Orientation of the flexible member 14, e.g., inferior or superior positioning of one end 32, 34 relative to the spine 10 and/or lateral versus anterior/posterior positioning of the first and second portions 40, 44, is determined by the desired bending movement of the selected flexible member 14 at that specific section of spine 10. In other words, orientation of the flexible member 14 is generally determined based upon the needs of the patient, with the flexible member 14 of the present invention allowing for tailoring thereof on a patient-by-patient basis. In addition, although the flexible member 14 is illustrated as being cylindrical, it should be understood by one having ordinary skill in the art that other desired shapes, for example, square, rectangular, oval, etc. may be utilized.
With respect to the bending movement of the flexible member 14, if the first material of the flexible member 14 is located anterior/posterior (A-P) relative to the spine 10 and the second material is located laterally, the flexible member 14 can allow for easier bending A-P as compared to laterally. Consequently, the flexible member 14 could be rotated 90 degrees and then the A-P bending would require more force to allow similar ease of bending in contrast to lateral bending. The surgeon implanting the dynamic stabilization system 12 can selectively take advantage of the varying elasticity of the portions 40, 44 of flexible member 14 to treat an indication or condition in the patient. The surgeon can be provided with a plurality of pre-constructed systems 12 that have flexible members with varying flexibility characteristics, or, alternatively, be provided with a variety of flexible members with varying flexibility characteristics any one of which can be incorporated into a system 12 that is constructed during the surgical procedure.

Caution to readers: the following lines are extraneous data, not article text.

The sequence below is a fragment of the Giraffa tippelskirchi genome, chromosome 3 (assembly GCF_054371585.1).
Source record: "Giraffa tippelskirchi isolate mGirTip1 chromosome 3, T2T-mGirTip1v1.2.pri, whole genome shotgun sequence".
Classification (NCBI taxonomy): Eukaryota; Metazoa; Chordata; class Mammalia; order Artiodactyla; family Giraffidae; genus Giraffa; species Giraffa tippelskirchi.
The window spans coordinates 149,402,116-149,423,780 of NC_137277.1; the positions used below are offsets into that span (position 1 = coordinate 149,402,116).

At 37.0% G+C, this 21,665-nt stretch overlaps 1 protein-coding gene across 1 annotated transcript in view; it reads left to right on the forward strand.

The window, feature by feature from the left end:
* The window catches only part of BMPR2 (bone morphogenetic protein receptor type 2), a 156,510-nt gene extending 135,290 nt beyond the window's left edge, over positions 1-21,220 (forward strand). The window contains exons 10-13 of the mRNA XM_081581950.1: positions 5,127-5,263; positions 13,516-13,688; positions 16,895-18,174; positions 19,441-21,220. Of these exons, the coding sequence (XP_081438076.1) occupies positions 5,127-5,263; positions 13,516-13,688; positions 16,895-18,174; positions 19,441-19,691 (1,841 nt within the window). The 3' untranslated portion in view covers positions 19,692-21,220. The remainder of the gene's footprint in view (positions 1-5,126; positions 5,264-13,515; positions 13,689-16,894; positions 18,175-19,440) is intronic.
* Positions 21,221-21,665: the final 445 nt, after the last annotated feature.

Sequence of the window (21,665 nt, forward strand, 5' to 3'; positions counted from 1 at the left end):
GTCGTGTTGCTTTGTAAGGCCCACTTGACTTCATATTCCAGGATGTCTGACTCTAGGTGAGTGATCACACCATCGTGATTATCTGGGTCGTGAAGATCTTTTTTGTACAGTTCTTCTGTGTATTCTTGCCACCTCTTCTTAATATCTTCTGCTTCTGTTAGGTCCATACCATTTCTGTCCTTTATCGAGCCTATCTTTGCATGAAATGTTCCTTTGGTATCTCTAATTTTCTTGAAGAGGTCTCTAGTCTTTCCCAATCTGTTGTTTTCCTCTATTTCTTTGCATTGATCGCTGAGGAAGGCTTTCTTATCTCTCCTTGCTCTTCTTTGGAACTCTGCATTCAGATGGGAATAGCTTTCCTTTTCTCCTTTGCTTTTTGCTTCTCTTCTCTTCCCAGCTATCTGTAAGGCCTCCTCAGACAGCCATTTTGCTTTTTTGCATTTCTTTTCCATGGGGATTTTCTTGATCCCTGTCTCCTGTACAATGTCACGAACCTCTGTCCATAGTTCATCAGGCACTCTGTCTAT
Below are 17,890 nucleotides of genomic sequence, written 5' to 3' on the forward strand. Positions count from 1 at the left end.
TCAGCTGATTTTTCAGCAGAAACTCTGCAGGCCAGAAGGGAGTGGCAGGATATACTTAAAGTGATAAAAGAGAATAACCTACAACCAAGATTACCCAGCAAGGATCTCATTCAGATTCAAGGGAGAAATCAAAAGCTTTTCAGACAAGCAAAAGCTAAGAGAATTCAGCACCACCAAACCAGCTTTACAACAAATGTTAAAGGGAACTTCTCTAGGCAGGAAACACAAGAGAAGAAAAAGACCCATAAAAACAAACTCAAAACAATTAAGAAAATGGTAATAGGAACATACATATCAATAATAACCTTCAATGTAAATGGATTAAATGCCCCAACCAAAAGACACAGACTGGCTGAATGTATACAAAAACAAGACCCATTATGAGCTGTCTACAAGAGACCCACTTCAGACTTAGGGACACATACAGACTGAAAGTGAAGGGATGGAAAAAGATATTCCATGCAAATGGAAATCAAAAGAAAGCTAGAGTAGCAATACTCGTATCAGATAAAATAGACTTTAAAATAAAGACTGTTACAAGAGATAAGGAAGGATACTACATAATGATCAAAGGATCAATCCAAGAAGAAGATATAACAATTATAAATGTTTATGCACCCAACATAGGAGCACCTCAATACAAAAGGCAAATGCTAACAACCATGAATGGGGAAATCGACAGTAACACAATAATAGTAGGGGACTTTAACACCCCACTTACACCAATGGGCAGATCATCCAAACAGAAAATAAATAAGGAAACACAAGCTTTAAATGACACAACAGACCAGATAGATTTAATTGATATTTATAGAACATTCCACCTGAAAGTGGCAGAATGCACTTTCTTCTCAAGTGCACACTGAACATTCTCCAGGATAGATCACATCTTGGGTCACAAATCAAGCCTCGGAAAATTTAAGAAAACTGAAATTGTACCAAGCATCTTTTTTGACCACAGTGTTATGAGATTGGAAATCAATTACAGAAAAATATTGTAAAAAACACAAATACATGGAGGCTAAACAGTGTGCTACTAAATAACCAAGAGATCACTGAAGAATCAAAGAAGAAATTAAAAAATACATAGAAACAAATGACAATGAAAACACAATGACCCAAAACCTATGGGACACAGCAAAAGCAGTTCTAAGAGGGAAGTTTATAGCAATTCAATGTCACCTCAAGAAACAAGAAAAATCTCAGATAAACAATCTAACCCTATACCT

As with each flexible member 14, the flexible member 14 of
The above-described flexible members 14 can be manufactured using injection molding processes as are known in the art. To that end, the proposed configurations may be injection molded using, for example, a one-step process or a multi-step process involving the materials of the flexible member 14. In addition, the desired flexible member 14 also may be extruded using a conventional thermoplastic extrusion process. Such process utilizes multiple extrusion heads having a die nozzle configuration to feed the materials into an extrusion die to form a well-fused combination of materials, i.e., to form the flexible member 14. The flexible member 14 in
In the precision polyurethane manufacture process, a polyurethane having a predetermined stoichiometry and thermal history is generally formed by reacting a multifunctional isocyanate, a polyol and, optionally, a chain extender. At least two reagents selected from the isocyanate, the polyol, the chain extender, any mixture thereof and any pre-polymer formed therefrom are intensively mixed prior to being reactively extruded to form the polyurethane. The process is understood to allow control of reagent stoichiometry, while intimate mixing of the reagents at the molecular level allows the manufacture of tailored linear polyurethanes of narrow molecular weight distribution or narrow polydispersity. Moreover, a known and reproducible thermal history can be imparted to the polymer during synthesis, while overall thermal degradation can be minimized by reducing the number of melt cycles for polyurethane components. Such a process allows the integrated manufacture of a polyurethane resin, finished product or aqueous dispersion, while perturbations of the reaction stoichiometry allows the manufacture of polyurethanes with controlled composition and mass distributions.
With reference again to
To that end, the flexible member 14 of